Before you think about monthly reports, work out why you want to do them.

2. Know your audience

Who are the people reading your blog and/or buying your products? You need to narrow down your audience and try to understand them better. Think about what their challenges are. Groove’s audience wants to grow, EOF’s audience wants to build a web-based business, Buffer’s audience wants to get better at content marketing.

What are your audience’s challenges and what can you help them with?

3. Keep a structure

Monthly reports can get pretty messy if you don’t keep a solid structure. Some of the reports we’ve reviewed here are certainly easier to read than others. With a structure, your audience knows what to expect from you and can easily follow you on your journey.

4. Be transparent

The best monthly reports are the ones that share information that you wouldn’t believe they’d share. Great examples of this are Buffer’s strategy behind their blog redesign and WP Curve’s process for how they hire developers.

5. Differentiate

There are plenty of monthly report posts online, but I’ve chosen these five because they are different. If you can think of a unique angle on your reports, you can stand out from the noise.

What do you think?

I’m a big fan of transparency in business and I know it’s a core value for the WP Curve guys. What do you think? Lease your comments below.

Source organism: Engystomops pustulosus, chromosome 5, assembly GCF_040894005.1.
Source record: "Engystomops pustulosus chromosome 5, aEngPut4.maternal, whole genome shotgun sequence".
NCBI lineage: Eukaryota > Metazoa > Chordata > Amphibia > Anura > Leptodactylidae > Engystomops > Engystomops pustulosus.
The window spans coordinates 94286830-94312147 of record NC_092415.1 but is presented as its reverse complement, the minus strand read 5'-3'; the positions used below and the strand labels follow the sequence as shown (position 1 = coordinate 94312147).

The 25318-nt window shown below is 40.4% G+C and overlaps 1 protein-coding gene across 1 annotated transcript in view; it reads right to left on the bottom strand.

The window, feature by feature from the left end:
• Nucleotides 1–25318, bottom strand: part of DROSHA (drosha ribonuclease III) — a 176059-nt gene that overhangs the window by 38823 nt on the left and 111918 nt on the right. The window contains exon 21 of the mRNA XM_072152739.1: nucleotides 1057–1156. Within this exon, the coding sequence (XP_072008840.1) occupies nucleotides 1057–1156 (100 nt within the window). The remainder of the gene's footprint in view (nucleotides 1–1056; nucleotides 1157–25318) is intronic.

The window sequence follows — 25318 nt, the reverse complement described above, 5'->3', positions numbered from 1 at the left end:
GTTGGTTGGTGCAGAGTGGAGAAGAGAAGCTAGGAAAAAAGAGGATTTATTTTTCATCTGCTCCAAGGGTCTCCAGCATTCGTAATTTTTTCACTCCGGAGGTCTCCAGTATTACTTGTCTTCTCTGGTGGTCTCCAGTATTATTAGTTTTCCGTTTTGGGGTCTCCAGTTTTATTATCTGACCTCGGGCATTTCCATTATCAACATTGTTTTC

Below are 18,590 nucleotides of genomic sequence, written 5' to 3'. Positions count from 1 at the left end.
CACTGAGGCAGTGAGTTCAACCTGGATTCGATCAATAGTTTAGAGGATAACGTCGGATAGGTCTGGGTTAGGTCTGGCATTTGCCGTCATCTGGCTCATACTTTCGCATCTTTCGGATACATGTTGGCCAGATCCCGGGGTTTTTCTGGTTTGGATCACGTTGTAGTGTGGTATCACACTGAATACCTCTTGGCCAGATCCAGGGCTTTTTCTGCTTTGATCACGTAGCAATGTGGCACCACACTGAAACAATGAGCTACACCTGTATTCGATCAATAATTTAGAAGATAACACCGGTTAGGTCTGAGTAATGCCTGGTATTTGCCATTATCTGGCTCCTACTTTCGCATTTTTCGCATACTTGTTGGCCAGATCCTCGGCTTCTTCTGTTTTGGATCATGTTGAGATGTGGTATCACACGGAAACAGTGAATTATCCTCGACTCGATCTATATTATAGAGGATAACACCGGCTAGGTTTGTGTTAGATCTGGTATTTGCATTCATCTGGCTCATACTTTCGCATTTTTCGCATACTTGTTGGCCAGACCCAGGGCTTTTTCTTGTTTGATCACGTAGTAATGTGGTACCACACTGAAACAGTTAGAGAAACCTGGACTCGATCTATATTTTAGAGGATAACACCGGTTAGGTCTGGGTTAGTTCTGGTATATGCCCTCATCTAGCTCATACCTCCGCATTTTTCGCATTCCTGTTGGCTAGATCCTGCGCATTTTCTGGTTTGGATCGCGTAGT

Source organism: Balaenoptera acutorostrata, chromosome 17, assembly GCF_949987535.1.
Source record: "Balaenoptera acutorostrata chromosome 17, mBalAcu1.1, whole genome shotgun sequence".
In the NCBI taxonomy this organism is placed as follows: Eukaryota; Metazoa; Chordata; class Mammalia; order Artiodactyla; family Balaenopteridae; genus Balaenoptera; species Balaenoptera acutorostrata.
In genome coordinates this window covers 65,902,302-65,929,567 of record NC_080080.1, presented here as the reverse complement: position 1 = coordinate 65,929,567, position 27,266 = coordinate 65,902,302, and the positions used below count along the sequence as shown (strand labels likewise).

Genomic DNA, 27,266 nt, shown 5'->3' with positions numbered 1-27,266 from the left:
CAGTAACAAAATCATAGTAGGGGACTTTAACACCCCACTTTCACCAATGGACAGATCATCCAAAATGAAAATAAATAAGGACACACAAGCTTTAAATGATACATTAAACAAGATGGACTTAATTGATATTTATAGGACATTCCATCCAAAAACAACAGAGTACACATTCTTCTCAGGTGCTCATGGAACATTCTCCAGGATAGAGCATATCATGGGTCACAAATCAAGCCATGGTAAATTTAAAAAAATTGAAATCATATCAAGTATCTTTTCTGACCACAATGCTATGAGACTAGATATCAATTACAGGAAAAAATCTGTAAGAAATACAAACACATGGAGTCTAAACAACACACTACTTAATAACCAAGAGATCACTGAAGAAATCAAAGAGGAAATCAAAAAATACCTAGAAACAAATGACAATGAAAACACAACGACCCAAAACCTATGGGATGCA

About

Ross Beard is a marketing specialist. He helps companies with their content, SEO and PPC. Connect with him on Twitter @RossBeard.

29 responses to “Five startup income reports you need to be reading”

  1. James Clark says:

    I’m not big on income reports myself but maybe that is because I’ve been exposed to too many income reports from the “make money online” subset who are making money by telling you how to make money. I like how you’ve listed businesses with actual products and services.

    Anyway, I’ve been enjoying following along the WP Curve journey 🙂

  2. Dan Norris says:

    I don’t disagree haha.

    Thanks James.

  3. WOW, great article and thank you for the kind mention…I am honored! Love the graphs…makes me realize my 14 day trip to Europe was high on experience, but impactful on the bottom line 🙂

    Keep up the killer insights Ross!

  4. What an incredible write up! Very interesting to put this in a graph over time and check out what’s working and what’s not. I also loved checking out how different reports are “created” by each: what they include, why they include it, etc. Love it! Thank you so much for including EOFire here, too!

  5. Ryan Gum says:

    Hey guys,

    Nice piece Ross. I love following along with the transparency of WP Curve and the startups mentioned above.

    I’m wondering, do you ever worry that talking about yourself might not be relevant for your audience?

    In your case, it might be suitable as I imagine you have small business owners in your target market who like to hear how other small businesses are doing.

    But for example, if you have a saas product aimed at salespeople, do you think taking the “this is what we’re working on, this is how we’re growing” approach can work?

  6. Josh Pigford says:

    Ross, thanks for including Baremetrics! Great to see other folks being transparent. 🙂

  7. Dan Norris says:

    Thanks Josh great work on Baremetrics mate.